#Thelxinoe ~ Classics News for July 27, 2021

Hodie est a.d. VI Kal. Aug. 2774 AUC ~ 18 Hekatombaion in the first year of the 700th Olympiad

In the News

In Case You Missed It

Classicists and Classics in the News

Greek/Latin News

Fresh Bloggery

Blog-like Publications

Assorted Twitter Threads

Fresh Podcasts

With the Games underway in Tokyo, Tom and Dominic look back to the Ancient Olympics. They discuss the heroic but incredibly violent stories of the Greek superstars of 2500 years ago, and why the Games were bad news for women, animals and cheats. Plus, Tom reveals how his cricketing woes were compounded by an Ancient Greek poet.

The unexpected death of King Alexander III of Macedon (commonly known as Alexander the Great) ended the Classical period and ushered in the Hellenistic period. Dr Charlotte Dunn, University of Tasmania, joins the show to explain the succession after Alexander’s life.

In the mid-20th century French archaeologists came across a remarkable collection of ancient items from Eastern China, the Indian subcontinent and the Roman Mediterranean, all in one place. In this second episode about Begram, Tristan is once again joined by the University of Freiburg’s Lauren Morris, who takes us into the details of these decorative plaques, small figures and inlays, carved from ivory and bone and sometimes decorated with lacquer. Lauren and Tristan then explore what the hoard tells us about the global nature of this area in Central Asia during its golden age in the 1st – 4th centuries AD.

In the space of a few weeks there have been many sad developments in archaeology in the UK. Sheffield University announced the closure of its world-renowned archaeology department, shortly before Liverpool’s waterfront was stripped of its UNESCO World Heritage status, which preceded the news that Stonehenge is also at risk. In this episode, Dan is joining the fight to save archaeology. He chats with TV presenter, archaeological scientist and lecturer at Newcastle University, Chloe Duckworth and Executive Director of the Council for British Archaeology, Neil Redfern, about the importance of the discipline. They discuss why archaeology matters, why it’s a good subject to study, and, in a world facing issues like a global pandemic and climate change, why put funding into digging up the past?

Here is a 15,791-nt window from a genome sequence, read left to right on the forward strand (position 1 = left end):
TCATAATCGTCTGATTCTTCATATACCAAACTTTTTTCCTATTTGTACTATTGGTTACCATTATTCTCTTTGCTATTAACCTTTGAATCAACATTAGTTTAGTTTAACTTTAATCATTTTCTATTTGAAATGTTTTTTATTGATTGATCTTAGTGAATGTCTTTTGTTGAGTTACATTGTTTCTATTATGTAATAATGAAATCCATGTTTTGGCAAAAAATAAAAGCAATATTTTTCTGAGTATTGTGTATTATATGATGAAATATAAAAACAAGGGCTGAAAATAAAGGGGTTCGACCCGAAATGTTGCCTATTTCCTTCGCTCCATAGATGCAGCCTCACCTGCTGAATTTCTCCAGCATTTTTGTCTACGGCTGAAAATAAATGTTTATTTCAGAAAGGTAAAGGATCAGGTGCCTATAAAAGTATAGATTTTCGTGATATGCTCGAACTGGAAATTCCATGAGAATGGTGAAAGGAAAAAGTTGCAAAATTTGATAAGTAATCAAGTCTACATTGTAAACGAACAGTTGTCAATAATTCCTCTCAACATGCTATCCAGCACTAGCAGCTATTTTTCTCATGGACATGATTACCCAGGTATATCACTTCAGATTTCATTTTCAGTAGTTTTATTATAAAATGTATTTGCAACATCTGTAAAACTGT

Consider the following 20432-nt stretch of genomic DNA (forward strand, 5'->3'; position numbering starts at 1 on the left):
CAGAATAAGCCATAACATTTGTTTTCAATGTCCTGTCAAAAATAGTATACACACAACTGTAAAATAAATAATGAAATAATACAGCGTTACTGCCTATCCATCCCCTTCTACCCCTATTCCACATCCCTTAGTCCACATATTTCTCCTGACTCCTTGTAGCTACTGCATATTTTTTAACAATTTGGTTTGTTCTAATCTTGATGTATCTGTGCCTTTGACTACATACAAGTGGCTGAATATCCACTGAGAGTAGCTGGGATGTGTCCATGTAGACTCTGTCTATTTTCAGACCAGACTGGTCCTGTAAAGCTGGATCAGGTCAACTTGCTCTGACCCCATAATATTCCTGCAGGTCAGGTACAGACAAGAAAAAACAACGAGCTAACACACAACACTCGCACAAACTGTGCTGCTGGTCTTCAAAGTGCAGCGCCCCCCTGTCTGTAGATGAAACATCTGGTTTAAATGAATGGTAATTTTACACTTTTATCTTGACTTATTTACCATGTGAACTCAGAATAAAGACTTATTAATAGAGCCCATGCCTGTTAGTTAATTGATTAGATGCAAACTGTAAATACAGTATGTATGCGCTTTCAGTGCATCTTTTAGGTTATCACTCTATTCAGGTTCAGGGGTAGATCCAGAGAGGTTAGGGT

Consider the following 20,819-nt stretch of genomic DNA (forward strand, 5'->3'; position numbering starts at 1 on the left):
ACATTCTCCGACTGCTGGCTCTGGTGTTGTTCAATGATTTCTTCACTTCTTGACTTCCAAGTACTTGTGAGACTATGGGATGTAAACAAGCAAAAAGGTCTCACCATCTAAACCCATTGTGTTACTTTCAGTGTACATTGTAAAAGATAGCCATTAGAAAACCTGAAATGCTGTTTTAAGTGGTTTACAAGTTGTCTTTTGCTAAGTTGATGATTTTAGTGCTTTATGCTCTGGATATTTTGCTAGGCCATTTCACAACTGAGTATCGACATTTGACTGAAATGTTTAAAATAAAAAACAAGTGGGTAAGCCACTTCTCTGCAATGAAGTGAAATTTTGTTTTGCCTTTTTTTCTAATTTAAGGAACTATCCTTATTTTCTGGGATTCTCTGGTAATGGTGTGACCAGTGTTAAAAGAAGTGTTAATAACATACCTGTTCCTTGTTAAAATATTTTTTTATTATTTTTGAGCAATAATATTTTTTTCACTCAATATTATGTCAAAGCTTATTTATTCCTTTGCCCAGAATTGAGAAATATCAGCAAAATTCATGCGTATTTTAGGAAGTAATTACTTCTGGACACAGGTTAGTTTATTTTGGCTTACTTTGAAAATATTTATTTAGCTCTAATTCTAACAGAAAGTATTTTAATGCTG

More specifically, it is about PornHub’s recent project called ‘Classic Nudes’ which caused a bit of a stir amongst museums (who we’re pretty sure were mostly annoyed about their image rights). In an attempt to prove that whilst ‘porn may not be considered art … some art can definitely be considered porn’, PornHub have taken some of the biggest museums of the Western art historical tradition and, well, highlighted all the sexy bits. But seriously guys, this is PROFESH – with maps, bios, audio guides, the LOT.

We talked to Isobel Williams about her fascinating and illuminating new translation of selected poems of Catullus, illustrated with her drawings of the Japanese art of rope binding, shibari. Our discussion ranges over the connections between the world of shibari and the emotional struggles depicted in Catullus’s poetry, the way translation and learning Latin can feel like being tied up in, and untangling, knots, and much more. Content Note: fetish, sex, brief mention of sexual violence, discussion of enslavement and use of slavery as metaphor

Fresh Youtubery

Book Reviews

Exhibition Related Things

Dramatic Receptions

Online Talks and Professional Matters

Alia

‘Sorting’ Out Your Day:

Today on the Etruscan Brontoscopic Calendar:

If it thunders today, it portends the outbreak of a skin disease.

… adapted from the text and translation of:

Jean MacIntosh Turfa, The Etruscan Brontoscopic Calendar, in Nancy Thomson de Grummond and Erika Simon (eds.), The Religion of the Etruscans. University of Texas Press, 2006. (Kindle edition)

Leave a Reply

Fill in your details below or click an icon to log in:

WordPress.com Logo

You are commenting using your WordPress.com account. Log Out /  Change )

Google photo

You are commenting using your Google account. Log Out /  Change )

Twitter picture

You are commenting using your Twitter account. Log Out /  Change )

Facebook photo

You are commenting using your Facebook account. Log Out /  Change )

Connecting to %s